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The Signal and the Noise Audiobook

The Signal and the Noise: Why So Many Predictions Fail - but Some Don't

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Publisher's Summary

Nate Silver built an innovative system for predicting baseball performance, predicted the 2008 election within a hair’s breadth, and became a national sensation as a blogger - all by the time he was 30. The New York Times now publishes FiveThirtyEight.com, where Silver is one of the nation’s most influential political forecasters.

Drawing on his own groundbreaking work, Silver examines the world of prediction, investigating how we can distinguish a true signal from a universe of noisy data. Most predictions fail, often at great cost to society, because most of us have a poor understanding of probability and uncertainty. Both experts and laypeople mistake more confident predictions for more accurate ones. But overconfidence is often the reason for failure. If our appreciation of uncertainty improves, our predictions can get better too. This is the “prediction paradox”: The more humility we have about our ability to make predictions, the more successful we can be in planning for the future.

In keeping with his own aim to seek truth from data, Silver visits the most successful forecasters in a range of areas, from hurricanes to baseball, from the poker table to the stock market, from Capitol Hill to the NBA. He explains and evaluates how these forecasters think and what bonds they share. What lies behind their success? Are they good - or just lucky? What patterns have they unraveled? And are their forecasts really right? He explores unanticipated commonalities and exposes unexpected juxtapositions. And sometimes, it is not so much how good a prediction is in an absolute sense that matters but how good it is relative to the competition. In other cases, prediction is still a very rudimentary - and dangerous - science.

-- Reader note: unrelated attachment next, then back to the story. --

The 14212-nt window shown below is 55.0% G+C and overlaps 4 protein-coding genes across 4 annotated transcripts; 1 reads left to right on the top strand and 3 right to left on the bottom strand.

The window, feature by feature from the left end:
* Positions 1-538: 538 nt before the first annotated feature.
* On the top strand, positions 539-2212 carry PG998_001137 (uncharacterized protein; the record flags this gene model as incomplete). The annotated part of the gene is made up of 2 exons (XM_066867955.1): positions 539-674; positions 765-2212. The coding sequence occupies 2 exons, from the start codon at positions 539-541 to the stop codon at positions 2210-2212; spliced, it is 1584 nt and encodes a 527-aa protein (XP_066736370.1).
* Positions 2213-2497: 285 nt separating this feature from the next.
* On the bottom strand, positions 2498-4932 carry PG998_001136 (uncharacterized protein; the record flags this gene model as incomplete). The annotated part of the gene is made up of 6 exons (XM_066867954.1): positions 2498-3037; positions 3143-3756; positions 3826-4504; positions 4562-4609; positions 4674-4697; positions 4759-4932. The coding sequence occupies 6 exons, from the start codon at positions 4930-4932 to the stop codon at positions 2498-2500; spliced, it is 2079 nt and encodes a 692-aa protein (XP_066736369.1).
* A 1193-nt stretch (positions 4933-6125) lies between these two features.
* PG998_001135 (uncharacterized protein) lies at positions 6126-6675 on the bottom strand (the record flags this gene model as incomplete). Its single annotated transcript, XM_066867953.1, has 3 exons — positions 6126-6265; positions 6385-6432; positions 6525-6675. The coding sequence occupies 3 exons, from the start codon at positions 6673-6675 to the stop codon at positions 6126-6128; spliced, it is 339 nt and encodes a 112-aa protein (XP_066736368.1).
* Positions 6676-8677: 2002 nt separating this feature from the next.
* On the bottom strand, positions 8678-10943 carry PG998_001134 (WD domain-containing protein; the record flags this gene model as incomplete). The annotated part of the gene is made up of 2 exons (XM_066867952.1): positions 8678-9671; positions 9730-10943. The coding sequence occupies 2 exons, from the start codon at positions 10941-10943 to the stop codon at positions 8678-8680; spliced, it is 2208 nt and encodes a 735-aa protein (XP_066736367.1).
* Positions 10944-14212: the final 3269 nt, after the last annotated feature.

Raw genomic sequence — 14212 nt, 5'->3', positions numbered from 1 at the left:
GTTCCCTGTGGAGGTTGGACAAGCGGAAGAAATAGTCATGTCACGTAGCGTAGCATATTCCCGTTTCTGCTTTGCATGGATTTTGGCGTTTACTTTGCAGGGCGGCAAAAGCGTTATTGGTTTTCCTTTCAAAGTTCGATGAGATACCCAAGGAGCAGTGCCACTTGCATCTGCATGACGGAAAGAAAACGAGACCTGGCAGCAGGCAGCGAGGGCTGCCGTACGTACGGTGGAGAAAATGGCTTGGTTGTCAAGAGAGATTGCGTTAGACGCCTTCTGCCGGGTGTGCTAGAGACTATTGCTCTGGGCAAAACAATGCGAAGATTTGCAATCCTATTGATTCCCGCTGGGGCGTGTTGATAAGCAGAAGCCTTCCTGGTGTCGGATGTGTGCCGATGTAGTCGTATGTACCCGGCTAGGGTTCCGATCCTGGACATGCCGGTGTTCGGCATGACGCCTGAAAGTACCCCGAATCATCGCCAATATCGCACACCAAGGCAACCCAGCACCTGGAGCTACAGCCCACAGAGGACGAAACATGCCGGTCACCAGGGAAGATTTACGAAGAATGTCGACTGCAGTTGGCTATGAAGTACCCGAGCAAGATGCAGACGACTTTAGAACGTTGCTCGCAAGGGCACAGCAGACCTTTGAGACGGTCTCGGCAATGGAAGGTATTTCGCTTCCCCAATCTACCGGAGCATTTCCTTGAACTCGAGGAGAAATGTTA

Silver observes that the most accurate forecasters tend to have a superior command of probability, and they tend to be both humble and hardworking. They distinguish the predictable from the unpredictable, and they notice a thousand little details that lead them closer to the truth. Because of their appreciation of probability, they can distinguish the signal from the noise.

With everything from the health of the global economy to our ability to fight terrorism dependent on the quality of our predictions, Nate Silver’s insights are an essential listen.

©2012 Nate Silver (P)2012 Penguin Audio

What the Critics Say

"Nate Silver's The Signal and the Noise is The Soul of a New Machine for the 21st century." (Rachel Maddow, author of Drift)

What Members Say

Average Customer Rating

4.2 (2992 )
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Performance
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  •  
    Jonathan Stiansen 08-31-16 Member Since 2015
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    "great to read, a new way of looking at the world."

    loved it but thought that possibility hammered the point home a bit to hard. really think this is a book all should read

    0 of 0 people found this review helpful
  •  
    Anders Lisdorf 08-15-16
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    3
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    "Overlooked gem"
    Would you listen to The Signal and the Noise again? Why?

    I really enjoyed this book. It had everything I look for in non-fiction books: a clear story line, well researched content, a plethora of surprising new insights (to me at least). I liked the author's style and had a feeling that a lot of work had been put into every detail of this book. I felt in good hands through the whole book it's right up there with Freakonomics, Outliers and Money ball - entertaining, informative and surprising.


    Who was your favorite character and why?

    I liked the professional gambler. His house sounded cool and who doesn't like a guy who earns millions from watching sports on tv....


    Have you listened to any of Mike Chamberlain’s other performances before? How does this one compare?

    no


    What’s the most interesting tidbit you’ve picked up from this book?